— As debate continues on a bill that would ban “sweepstakes” machines, one prominent legislator took to the House floor Wednesday to complain about “selective enforcement” of the state’s strict gambling laws. State Rep. Todd Rutherford (D-Columbia), the House Minority Leader, said it was hypocritical to outlaw sweepstakes machines in gas stations and internet cafes while at the same time allowing amusement centers like Chuck E. Cheese or the state lottery to continue operating. Legislators delayed a vote on the bill Wednesday. The state Attorney General’s Office insists there is a difference— it believes sweepstakes are already illegal under South Carolina’s video poker law.
— Several parents from a Charleston girls’ school pushed Senators to pass a bill that would make South Carolina share mental health information to use in gun purchase background checks. The parents were from Ashley Hall School, where 28-year-old Alice Boland is accused of trying to fire a handgun at several employees during a carpool pickup. Boland’s gun did not fire and no one was hurt, but she became a poster child for reform once it was revealed she had been declared mentally incompetent in 2005. Last month, lawmakers in both chambers introduced bills aimed at sharing South Carolina’s mental health data with federal authorities who maintain the databases against which gun background checks are run.
— A bill that advanced past a House judiciary subcommittee Wednesday would ban kids from buying electronic cigarettes. Rep. Bruce Bannister (R-Greenville) sponsored legislation that would add “e-cigarettes” to a law barring the sale of tobacco products to anyone under age 18. “E-cigarettes are battery-powered devices that heat a nicotine solution and create a vapor that users inhale. They are not classified as tobacco in South Carolina. No one spoke against the idea during Wednesday’s meeting.
— State legislators are giving the South Carolina High School League an ultimatum: change your rules or we will eliminate you. The league oversees high school athletics in South Carolina and has operated independently of state government. But league officials have made powerful enemies in recent years with several controversial decisions, most notably disqualifying an undefeated Goose Creek football team for using an ineligible reserve player. Lawmakers are considering placing its functions under the state Department of Education, but senators decided Wednesday to hold off until the league holds its annual convention this weekend, where numerous rule changes are on the agenda.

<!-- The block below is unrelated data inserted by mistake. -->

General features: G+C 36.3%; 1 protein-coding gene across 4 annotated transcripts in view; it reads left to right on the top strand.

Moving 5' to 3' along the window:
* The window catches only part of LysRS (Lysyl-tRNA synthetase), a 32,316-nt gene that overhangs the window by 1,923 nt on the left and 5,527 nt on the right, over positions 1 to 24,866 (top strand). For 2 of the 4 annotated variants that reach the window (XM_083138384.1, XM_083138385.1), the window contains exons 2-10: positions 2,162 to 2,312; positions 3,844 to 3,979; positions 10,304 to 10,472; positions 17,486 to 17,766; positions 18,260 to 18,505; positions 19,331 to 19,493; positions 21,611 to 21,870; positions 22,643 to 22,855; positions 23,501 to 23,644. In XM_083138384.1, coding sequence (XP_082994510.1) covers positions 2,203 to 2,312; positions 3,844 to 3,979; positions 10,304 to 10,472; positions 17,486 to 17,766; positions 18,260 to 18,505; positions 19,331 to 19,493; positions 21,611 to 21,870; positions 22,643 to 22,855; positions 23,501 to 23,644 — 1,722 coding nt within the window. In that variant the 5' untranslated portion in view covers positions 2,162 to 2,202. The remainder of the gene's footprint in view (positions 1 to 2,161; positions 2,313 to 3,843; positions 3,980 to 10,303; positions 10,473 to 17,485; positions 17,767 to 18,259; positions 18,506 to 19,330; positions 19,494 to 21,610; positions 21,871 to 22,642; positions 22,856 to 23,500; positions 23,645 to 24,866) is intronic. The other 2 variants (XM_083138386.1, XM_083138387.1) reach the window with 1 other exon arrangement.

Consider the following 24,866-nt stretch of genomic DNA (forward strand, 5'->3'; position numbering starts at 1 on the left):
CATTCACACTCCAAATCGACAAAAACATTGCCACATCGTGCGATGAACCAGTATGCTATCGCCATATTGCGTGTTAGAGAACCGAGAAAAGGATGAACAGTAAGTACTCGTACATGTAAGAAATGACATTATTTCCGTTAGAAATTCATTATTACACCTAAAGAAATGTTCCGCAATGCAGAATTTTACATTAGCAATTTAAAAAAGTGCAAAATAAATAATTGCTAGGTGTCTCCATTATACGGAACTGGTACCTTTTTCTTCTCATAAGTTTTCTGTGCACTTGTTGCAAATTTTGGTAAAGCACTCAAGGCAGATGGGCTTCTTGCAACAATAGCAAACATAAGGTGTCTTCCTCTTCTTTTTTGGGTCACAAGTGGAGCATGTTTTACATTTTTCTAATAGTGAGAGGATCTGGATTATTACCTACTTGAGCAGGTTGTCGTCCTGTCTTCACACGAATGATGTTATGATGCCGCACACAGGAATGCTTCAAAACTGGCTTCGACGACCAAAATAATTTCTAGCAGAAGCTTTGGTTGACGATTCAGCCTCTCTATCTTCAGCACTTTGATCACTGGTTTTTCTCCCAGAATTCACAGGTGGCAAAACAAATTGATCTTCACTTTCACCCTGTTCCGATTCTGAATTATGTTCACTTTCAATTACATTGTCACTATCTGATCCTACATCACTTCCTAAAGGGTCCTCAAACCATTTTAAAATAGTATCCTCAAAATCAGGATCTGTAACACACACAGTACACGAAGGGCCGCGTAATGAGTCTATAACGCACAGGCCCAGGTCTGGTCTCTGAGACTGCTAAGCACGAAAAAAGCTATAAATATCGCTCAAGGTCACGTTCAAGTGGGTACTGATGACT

— The head of South Carolina’s environmental and public health agency is requesting an additional $1.5 million to help keep sensitive information safe, WLTX-TV reports. Director Catherine Templeton told a Senate Finance panel Wednesday that the money would be for hardware updates and replacements, enhancements to software system, and network and data security. The agency says none of the money is expected to fund personnel. Senators say they are still working to see how much it would cost for improved security all state agencies.
— The legislature will take a two-week spring break starting at the end of the month. Both the House and the Senate have begun furlough weeks in recent years as a budget-saving gesture. The Senate voted Wednesday to not meet during the weeks before and after Easter. The House had already made that decision. While the House usually takes off at least one week around Easter, this marks the first time in at least three decades that the Senate has taken two weeks off. Lawmakers estimate the total amount saved in reimbursed travel mileage and daily expenses would be about $150,000.